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What is a frozen shoulder?

Shoulder pain is one of the primary reasons why people attend physiotherapy. A frozen shoulder is just one of many possible causes of shoulder pain. If you or someone you know has experienced frozen shoulder, you will be acutely aware of just how debilitating this condition can be. Read on to learn more about the condition and how we can help.


What is a frozen shoulder?

The medical term for a frozen shoulder is ‘adhesive capsulitis’. Frozen shoulders are characterised by pain (typically in the upper arm region) and progressive stiffening of the shoulder joint. The condition is not yet fully understood, but to the best of our knowledge at this time, it’s thought to be due to a combination of inflammation and scar tissue formation within the joint capsule (a fibrous structure that surrounds the shoulder joint).

Classically, it was thought that all frozen shoulders transition through three distinct stages on their road to recovery;

  1. The freezing phase
  2. The frozen phase
  3. The thawing phase

More recent research has identified that it is not as black and white as we previously thought. It was also believed that it was a self-limiting condition, meaning that it would follow a natural process and recover without intervention. We previously thought this process took about 18 months. There is now increasing amounts of evidence to suggest that unfortunately for some people, the condition can take up to 3 years or more to recover.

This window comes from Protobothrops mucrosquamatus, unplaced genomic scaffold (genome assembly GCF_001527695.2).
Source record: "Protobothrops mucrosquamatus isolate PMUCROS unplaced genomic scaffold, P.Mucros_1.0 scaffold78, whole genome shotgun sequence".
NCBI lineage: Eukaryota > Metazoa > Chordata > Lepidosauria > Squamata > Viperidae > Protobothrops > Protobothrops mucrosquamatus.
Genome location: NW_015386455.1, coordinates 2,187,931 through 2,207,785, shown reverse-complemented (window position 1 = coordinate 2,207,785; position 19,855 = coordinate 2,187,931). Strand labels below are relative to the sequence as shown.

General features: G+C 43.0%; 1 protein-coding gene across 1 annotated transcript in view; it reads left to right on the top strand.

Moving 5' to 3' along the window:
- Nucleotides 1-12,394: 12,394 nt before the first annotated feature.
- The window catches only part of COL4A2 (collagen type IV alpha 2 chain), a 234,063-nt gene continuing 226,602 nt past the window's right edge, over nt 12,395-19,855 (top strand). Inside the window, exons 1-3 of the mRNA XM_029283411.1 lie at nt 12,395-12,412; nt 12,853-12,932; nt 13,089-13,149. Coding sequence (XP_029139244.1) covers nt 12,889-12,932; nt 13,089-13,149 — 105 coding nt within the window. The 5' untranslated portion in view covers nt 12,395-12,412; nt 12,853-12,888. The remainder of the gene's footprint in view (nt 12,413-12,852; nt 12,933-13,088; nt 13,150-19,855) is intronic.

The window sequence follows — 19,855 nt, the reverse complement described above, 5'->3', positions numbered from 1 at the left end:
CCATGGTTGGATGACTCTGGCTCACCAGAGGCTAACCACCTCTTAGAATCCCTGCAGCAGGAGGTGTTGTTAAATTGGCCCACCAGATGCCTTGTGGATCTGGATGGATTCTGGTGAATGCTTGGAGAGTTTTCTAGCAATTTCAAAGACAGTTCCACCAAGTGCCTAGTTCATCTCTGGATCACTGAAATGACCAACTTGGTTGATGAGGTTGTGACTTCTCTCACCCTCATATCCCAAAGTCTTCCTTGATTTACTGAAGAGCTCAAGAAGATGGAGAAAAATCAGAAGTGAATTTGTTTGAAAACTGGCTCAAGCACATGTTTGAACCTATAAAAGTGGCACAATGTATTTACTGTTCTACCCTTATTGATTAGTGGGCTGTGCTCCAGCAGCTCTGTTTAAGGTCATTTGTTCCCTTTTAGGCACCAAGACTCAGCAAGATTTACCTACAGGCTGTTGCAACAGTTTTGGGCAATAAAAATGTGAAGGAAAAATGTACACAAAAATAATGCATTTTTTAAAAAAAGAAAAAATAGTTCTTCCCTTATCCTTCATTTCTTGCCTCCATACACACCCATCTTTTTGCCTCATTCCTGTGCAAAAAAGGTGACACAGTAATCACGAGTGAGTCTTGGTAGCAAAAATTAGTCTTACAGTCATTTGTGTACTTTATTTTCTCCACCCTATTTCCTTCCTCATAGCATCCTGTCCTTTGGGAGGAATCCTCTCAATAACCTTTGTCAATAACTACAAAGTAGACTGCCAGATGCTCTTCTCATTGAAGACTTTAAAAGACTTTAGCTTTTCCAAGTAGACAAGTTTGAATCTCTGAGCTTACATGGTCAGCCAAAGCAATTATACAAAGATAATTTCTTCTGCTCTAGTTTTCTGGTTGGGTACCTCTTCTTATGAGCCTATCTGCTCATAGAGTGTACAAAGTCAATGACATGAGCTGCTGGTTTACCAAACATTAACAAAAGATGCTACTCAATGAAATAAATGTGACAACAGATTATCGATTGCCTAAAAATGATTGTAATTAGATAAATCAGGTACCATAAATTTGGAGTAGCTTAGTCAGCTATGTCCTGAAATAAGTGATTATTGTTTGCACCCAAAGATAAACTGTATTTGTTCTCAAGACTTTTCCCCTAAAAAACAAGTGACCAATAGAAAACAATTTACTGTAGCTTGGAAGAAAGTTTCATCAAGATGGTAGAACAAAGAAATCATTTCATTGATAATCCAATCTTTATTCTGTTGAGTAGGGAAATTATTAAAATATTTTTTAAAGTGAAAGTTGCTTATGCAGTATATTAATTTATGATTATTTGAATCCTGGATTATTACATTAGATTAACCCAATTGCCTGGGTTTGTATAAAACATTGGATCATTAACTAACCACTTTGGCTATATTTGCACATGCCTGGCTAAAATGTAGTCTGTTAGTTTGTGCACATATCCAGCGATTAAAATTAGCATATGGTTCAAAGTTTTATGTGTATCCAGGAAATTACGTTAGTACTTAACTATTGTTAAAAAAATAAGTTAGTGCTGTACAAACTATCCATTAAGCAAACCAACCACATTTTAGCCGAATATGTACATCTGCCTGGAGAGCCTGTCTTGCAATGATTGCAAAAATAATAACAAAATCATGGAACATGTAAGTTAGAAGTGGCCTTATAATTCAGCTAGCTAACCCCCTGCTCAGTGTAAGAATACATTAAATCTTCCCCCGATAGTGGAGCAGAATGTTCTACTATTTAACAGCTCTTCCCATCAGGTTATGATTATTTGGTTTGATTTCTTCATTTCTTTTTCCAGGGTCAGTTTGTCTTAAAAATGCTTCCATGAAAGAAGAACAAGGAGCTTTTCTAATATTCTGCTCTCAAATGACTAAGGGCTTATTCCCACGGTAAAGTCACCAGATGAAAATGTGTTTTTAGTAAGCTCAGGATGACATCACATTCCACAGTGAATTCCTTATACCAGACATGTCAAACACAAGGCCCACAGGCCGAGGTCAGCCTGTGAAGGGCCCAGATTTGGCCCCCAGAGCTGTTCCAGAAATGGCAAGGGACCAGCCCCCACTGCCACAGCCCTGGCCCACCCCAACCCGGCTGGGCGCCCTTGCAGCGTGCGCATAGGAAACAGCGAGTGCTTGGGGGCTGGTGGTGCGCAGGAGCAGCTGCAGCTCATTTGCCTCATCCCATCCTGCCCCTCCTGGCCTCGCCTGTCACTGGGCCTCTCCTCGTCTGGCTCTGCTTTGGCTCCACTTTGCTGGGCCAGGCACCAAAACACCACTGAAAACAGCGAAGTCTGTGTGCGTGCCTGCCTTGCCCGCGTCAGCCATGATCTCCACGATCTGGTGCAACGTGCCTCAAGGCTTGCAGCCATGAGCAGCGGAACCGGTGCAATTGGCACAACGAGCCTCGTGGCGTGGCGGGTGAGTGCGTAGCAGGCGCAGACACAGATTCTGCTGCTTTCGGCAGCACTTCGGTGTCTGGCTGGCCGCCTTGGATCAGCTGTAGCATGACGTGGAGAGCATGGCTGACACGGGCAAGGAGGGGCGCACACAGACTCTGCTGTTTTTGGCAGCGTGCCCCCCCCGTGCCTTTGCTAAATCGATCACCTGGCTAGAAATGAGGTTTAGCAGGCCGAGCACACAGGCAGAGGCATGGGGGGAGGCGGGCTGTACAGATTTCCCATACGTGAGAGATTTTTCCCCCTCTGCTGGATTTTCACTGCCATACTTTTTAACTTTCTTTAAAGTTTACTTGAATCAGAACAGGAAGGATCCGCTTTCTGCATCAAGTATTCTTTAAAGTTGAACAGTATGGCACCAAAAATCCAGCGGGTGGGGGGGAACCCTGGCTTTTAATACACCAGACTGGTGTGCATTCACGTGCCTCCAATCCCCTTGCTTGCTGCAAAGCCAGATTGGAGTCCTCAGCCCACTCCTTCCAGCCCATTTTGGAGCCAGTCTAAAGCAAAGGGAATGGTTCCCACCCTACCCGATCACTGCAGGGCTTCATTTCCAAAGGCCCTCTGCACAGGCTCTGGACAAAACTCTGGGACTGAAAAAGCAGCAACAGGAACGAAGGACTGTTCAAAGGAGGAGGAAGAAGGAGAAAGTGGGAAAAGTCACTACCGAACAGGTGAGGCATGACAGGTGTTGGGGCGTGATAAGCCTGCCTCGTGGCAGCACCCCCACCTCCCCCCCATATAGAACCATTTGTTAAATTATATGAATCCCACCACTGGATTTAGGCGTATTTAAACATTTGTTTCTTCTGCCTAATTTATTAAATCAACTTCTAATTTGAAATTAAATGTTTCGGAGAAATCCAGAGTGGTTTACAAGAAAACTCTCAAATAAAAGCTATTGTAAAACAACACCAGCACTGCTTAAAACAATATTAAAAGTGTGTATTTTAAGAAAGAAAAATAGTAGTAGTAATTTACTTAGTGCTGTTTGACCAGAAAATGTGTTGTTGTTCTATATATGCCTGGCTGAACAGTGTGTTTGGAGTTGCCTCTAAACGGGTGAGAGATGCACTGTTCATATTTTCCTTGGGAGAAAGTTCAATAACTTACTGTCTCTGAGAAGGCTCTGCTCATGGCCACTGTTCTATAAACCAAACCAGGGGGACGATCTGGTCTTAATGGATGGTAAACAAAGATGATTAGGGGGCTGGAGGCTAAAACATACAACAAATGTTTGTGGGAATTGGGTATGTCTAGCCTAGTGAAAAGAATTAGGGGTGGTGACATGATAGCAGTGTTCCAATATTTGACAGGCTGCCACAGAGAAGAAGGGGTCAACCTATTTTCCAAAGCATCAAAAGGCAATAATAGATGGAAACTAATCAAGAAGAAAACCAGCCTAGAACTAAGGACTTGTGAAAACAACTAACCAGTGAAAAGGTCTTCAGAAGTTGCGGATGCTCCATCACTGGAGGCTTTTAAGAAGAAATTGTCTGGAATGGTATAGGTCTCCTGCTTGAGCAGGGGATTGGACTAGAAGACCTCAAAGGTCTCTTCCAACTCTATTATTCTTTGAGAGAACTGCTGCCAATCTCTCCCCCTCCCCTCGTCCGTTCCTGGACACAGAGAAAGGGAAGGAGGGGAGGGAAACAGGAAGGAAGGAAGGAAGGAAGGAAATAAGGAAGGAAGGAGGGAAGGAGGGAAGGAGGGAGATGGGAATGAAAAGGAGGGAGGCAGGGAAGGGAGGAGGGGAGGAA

What causes it?

Frozen shoulders can be idiopathic, i.e. without apparent cause. They can also occur following trauma, for example a fall onto the arm, or following surgery such as a mastectomy.

Underlying health conditions such as diabetes and thyroid dysfunction are known risk factors which increase the likelihood of developing a frozen shoulder.


How is it diagnosed?

Frozen shoulders are diagnosed following a clinical examination by a musculoskeletal physiotherapist or doctor. The diagnosis is made based upon the history of onset and through observation of shoulder movement. Sometimes an X-ray, ultrasound scan or MRI is required to help differentiate from other causes of shoulder stiffness.

Shoulder assessment at The Physios

How is a frozen shoulder treated?

There are several treatment options for frozen shoulders. Physiotherapy is typically the first port of call. This may be in conjunction with a steroid injection or hydrodilatation procedure. It is unlikely that you will require surgery if you have a frozen shoulder.

Physiotherapy

Physiotherapy entails a comprehensive programme of recovery. Manual therapy or ‘hands on treatment’ can assist in relieving the pain and restoring the range of movement. This will be backed up with a progressive programme of exercises to ensure recovery. We can also provide advice regarding pain management strategies and sleeping positions. A musculoskeletal physiotherapist will be able to tell you if an injection or hydrodilatation procedure might be helpful.

Steroid Injections